Music » Spun

Pink Lightning return with excellent sophomore album



Pink Lightning seems to be having a lot of fun.

The Detroit band's first album, released in 2012, was titled, Happy To Be Here, and if their latest album, Blue Skies, is any indication, they are still pretty happy to be recording and playing music.

Blue Skies, which is slated for release Dec. 13, is a joy, mostly because you can hear how much fun the band is having while recording it.

But the self-released Blue Skies isn't all smooth sailing. In fact, it starts out pretty rough.

The first track, "There's Always Next Year," begins as an assault on the ears. It's pure auditory barbed wire.

If the first minute of the album scares you away, though, you're missing out. The opening seconds are just the cactus-like exterior. The real milk of the album is inside.

After the first track, Pink Lightning goes on a tear, playing high-tempo, high-energy songs that make you wish you were seeing them perform live (and you should see them perform live, they kick ass on stage).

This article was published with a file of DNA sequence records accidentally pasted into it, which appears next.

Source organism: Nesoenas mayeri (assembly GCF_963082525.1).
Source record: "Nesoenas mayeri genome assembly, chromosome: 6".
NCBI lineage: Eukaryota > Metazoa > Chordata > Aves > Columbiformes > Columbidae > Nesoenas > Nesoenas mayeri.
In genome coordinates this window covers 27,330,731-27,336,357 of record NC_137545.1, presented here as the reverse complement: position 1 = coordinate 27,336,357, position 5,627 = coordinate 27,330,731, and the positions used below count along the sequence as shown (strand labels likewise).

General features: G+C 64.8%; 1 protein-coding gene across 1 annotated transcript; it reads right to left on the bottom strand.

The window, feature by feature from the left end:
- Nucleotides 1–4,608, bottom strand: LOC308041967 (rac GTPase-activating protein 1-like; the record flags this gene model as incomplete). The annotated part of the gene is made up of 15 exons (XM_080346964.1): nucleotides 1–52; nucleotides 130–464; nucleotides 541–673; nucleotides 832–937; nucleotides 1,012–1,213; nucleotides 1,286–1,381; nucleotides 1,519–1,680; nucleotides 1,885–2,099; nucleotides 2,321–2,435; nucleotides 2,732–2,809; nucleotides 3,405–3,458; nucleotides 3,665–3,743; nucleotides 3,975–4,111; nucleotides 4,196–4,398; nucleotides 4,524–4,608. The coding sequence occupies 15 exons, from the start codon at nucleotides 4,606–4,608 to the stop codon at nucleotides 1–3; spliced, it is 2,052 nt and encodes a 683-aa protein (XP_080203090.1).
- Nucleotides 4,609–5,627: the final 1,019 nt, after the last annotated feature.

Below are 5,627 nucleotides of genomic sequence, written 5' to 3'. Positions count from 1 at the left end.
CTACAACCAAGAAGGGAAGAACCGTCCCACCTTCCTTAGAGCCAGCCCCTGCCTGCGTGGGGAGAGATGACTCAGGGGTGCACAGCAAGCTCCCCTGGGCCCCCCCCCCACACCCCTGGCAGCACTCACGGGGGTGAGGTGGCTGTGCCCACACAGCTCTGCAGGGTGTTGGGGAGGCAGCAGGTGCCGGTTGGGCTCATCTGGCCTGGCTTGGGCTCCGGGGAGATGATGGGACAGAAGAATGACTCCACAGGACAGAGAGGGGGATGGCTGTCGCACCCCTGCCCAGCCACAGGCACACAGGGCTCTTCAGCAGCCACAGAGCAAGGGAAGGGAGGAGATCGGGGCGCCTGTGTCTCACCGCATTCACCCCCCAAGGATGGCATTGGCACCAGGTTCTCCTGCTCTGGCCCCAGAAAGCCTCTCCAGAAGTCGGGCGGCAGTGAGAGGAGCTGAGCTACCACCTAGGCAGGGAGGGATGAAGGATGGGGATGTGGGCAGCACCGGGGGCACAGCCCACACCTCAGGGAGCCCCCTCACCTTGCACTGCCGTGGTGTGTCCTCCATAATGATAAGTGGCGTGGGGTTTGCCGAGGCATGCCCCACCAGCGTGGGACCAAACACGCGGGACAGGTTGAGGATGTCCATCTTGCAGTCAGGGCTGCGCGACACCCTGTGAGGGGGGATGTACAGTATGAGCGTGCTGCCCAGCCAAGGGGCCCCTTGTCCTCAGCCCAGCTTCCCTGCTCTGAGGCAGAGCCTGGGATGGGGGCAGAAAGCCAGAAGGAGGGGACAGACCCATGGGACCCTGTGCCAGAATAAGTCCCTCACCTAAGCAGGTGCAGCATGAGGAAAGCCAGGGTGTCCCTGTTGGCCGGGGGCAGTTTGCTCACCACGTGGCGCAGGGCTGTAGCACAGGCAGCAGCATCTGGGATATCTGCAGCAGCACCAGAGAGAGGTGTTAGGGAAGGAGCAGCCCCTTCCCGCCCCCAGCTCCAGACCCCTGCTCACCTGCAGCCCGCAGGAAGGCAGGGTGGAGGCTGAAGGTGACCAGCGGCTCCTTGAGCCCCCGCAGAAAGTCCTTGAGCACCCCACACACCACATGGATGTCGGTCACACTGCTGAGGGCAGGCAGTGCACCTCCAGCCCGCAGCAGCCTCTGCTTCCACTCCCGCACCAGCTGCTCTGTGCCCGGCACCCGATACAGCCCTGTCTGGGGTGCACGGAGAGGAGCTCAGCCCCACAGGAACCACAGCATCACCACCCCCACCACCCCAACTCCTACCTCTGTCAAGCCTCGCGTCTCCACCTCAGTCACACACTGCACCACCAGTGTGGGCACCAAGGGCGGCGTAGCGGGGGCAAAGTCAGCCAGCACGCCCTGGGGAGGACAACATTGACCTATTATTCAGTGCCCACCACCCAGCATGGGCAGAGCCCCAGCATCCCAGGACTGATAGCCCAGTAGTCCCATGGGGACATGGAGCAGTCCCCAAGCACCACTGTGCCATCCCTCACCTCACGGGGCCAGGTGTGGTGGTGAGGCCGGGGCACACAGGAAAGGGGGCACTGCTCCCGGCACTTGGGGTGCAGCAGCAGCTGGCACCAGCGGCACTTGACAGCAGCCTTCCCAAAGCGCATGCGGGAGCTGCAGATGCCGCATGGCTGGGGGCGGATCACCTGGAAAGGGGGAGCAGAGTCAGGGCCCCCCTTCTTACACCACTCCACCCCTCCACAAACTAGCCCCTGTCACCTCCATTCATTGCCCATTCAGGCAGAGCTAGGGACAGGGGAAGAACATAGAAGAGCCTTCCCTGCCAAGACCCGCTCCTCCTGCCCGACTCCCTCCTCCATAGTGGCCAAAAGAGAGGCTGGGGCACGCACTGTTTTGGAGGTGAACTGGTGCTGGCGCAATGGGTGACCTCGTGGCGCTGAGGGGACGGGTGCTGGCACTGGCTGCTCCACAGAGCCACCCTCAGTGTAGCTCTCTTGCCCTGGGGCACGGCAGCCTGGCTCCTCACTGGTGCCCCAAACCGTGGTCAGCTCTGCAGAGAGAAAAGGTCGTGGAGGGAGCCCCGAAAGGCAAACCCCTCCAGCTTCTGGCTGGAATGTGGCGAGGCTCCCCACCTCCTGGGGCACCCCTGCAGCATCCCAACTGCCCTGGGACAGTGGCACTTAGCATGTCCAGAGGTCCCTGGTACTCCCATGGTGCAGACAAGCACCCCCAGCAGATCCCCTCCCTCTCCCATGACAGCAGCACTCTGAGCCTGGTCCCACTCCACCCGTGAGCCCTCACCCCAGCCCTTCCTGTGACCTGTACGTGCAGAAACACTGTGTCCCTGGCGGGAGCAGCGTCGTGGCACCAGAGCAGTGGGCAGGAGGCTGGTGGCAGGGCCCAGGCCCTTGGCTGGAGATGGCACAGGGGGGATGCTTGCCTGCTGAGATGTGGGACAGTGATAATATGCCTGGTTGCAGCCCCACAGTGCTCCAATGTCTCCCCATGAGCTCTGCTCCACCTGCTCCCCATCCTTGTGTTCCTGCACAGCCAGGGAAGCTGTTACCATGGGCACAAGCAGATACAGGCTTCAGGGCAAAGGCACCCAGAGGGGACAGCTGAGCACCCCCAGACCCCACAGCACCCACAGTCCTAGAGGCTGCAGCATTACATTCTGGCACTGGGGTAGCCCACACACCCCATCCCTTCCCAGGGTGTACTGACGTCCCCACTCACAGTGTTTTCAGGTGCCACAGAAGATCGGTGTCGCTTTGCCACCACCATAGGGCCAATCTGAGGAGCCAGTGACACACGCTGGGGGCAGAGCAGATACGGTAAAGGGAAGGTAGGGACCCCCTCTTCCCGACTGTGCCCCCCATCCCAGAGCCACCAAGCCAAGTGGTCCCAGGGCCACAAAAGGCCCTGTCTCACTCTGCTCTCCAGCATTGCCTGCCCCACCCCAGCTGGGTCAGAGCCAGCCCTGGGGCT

The band describes itself as a "freakout, and that's about as apt of a term as you will find for this band of rascally misfits.

The album bends genres throughout, but maintains its rock and roll billing. The song "Postcard [Image]" is heavy on guitars, but is slightly reminiscent of a song you might hear in an old Western, if, you know, Rob Zombie directed Westerns.

"The Comic's Relief" is one of the many songs on the record that display singer Chris Butterfield's solid vocal range. He's not Freddie Mercury, but he doesn't need to be. All the songs on album are right in his wheelhouse.

The true gem on Blue Skies, though is a tune called "Scientific Method," a fast-paced jaunt that leaves you wanting more and more of Pink Lightning. —Mike Larson

We welcome readers to submit letters regarding articles and content in Detroit Metro Times. Letters should be a minimum of 150 words, refer to content that has appeared on Detroit Metro Times, and must include the writer's full name, address, and phone number for verification purposes. No attachments will be considered. Writers of letters selected for publication will be notified via email. Letters may be edited and shortened for space.

Email us at

Detroit Metro Times works for you, and your support is essential.

Our small but mighty local team works tirelessly to bring you high-quality, uncensored news and cultural coverage of Detroit and beyond.

Unlike many newspapers, ours is free – and we'd like to keep it that way, because we believe, now more than ever, everyone deserves access to accurate, independent coverage of their community.

Whether it's a one-time acknowledgement of this article or an ongoing pledge, your support helps keep Detroit's true free press free.